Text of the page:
Comments reveal anger on both sides of teacher issues

Aug. 23, 2011

Greenfield - Numerous people spoke to the Greenfield School Board on Monday from both inside and outside the district on what most saw as injustices on the teachers.

Among the comments and speakers were:

"I'm distressed. … That in some kind of unilateral way a group of people could turn other peoples' lives upside down." - Chuck Gobel, resident.

"What you're doing to this school district is a shame. … You're putting everything on the backs of your teachers and you'll find in the long run it will be very demoralizing." - Jack Misorski, former teacher

In difficult times, it doesn't help to be perceived as obstinate or inflexible. Teachers must instill confidence that they are doing what is best for students. It will be easier to ask for more in better times, if teachers demonstrate a willingness to adjust in difficult times. - Diane Eckes, special education teacher at the Greenfield Middle School.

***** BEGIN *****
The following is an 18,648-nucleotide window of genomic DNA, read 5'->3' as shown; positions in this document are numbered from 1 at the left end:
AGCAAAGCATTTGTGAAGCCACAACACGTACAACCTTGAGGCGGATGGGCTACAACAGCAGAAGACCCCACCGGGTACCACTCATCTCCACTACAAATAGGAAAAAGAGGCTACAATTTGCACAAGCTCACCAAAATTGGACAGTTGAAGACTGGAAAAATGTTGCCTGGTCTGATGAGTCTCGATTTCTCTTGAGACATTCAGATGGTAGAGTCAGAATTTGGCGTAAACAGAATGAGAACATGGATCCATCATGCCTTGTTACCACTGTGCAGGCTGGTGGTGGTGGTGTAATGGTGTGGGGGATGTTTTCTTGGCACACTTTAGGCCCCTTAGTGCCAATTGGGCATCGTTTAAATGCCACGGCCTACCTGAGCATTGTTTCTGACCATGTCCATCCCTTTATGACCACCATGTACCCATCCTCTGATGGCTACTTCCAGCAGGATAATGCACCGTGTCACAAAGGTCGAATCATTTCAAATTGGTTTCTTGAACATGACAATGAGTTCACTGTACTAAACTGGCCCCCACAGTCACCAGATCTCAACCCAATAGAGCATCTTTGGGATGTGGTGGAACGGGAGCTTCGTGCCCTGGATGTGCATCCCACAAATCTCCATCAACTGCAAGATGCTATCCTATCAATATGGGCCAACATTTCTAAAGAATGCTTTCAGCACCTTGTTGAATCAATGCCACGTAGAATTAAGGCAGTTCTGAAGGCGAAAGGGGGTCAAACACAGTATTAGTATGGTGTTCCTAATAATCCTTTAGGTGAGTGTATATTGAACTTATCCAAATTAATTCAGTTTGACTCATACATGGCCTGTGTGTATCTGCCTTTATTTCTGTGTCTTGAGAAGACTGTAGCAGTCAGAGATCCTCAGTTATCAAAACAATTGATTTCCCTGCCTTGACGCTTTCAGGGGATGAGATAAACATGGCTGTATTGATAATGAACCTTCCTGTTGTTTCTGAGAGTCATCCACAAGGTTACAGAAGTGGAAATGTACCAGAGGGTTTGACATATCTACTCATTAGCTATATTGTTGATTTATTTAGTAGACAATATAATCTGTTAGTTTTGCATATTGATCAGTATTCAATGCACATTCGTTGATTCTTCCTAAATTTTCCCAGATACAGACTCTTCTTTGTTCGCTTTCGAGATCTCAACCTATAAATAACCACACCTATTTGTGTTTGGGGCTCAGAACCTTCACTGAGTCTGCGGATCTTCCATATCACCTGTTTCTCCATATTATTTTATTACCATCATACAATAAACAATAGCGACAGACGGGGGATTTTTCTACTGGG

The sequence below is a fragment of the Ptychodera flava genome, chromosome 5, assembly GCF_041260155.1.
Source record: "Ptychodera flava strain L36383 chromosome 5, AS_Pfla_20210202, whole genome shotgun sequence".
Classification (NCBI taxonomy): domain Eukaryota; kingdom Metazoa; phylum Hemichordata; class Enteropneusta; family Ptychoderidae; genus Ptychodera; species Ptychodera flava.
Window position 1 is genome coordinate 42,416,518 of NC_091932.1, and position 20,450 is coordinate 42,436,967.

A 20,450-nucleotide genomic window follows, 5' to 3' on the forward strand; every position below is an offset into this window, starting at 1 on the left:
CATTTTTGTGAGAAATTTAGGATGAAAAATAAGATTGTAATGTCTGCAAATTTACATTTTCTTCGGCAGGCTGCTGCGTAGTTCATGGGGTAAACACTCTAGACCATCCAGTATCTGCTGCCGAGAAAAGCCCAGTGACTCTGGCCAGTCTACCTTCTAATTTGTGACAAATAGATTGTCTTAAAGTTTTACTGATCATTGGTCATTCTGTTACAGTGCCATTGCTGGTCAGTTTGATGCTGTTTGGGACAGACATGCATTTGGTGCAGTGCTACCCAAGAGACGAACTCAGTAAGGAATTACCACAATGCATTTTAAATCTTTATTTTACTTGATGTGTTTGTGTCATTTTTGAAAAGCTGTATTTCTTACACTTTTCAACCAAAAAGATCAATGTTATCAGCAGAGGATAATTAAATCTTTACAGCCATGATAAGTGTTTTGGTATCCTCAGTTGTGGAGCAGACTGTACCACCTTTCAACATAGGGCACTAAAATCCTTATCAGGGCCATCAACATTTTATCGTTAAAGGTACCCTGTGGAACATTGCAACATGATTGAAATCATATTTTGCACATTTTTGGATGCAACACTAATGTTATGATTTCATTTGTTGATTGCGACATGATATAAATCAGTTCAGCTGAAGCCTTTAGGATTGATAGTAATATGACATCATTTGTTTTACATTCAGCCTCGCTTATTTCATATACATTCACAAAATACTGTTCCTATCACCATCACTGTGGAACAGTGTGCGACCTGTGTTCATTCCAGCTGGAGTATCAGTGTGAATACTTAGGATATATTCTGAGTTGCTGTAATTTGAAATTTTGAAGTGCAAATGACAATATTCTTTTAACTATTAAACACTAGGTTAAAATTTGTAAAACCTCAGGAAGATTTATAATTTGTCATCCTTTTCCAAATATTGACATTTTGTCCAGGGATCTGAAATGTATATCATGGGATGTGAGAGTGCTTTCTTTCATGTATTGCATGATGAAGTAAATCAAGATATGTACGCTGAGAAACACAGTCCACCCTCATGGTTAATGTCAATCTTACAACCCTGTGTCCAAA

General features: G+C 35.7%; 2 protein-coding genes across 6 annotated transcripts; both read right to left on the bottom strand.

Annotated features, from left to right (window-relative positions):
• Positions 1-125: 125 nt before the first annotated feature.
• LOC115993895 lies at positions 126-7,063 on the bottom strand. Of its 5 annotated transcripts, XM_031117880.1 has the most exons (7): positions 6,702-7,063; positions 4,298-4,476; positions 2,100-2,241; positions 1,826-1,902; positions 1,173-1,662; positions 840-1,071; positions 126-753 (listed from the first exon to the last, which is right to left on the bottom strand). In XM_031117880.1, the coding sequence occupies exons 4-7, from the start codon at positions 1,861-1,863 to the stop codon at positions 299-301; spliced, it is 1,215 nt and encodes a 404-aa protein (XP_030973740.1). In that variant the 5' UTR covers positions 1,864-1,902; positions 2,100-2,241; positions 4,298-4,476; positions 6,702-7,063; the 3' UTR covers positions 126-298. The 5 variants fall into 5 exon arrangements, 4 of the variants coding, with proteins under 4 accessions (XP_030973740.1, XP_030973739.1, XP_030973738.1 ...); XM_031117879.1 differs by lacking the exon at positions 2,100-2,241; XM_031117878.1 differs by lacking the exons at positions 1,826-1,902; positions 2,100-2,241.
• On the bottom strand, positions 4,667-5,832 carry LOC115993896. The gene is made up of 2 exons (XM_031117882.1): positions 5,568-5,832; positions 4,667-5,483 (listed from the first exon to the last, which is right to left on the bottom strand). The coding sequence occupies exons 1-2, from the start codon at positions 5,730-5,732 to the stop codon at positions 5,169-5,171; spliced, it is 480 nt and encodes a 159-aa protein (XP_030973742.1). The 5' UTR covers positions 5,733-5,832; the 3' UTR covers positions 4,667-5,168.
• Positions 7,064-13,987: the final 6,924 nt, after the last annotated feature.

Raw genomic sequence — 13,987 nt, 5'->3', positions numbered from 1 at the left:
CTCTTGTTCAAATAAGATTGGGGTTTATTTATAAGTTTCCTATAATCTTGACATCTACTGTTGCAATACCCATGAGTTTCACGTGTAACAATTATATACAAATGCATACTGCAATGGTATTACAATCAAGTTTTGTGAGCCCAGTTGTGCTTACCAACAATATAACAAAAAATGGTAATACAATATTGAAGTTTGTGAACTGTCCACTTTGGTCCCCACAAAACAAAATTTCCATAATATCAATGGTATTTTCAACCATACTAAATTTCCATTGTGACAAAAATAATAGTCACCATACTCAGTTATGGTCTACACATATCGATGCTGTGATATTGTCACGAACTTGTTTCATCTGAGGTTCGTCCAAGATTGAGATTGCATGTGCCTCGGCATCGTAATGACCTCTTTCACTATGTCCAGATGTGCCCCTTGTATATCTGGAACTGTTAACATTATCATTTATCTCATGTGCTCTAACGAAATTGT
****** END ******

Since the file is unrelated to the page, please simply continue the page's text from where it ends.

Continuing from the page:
"Stop the ugliness (coming from the governor and Legislature). We need common respect." - Nadine Ewert, a resident whose daughters went through the Greenfield schools.

"I want to hear a plan for retention and recruitment of quality staff. … As a taxpayer, I'm concerned about a quality staff." - Judy Grohowski, former art teacher at Greenfield High School.

"How can we make adequate comment on a handbook we can't see? … So, you implement without any public input whatsoever. That's unbelievable." - George Wiemers, resident.

It's imperative that something be done so that meetings are not hijacked by the same thuggish behavior that engulfed last year's district annual meeting. A small group of disruptive people kept up a running commentary for two hours, launching baseless attacks on the School Board and the administration and even telling some citizen speakers to "shut up." - Robin Mallon, resident.

There's a lack of leadership. "Shame on you." - Andrew Misorski, Greendale.

School Board members aren't monsters. They know they will not be able to attract talented teachers if they go too far. The administrators are hardworking with three doing the work of what should be a 13-member administrative staff. - Chris Kowieski, a teacher in the West Allis-West Milwaukee School District.

Attacking employees and not respecting them "are going to affect the kids." - Allen Levie, Racine.


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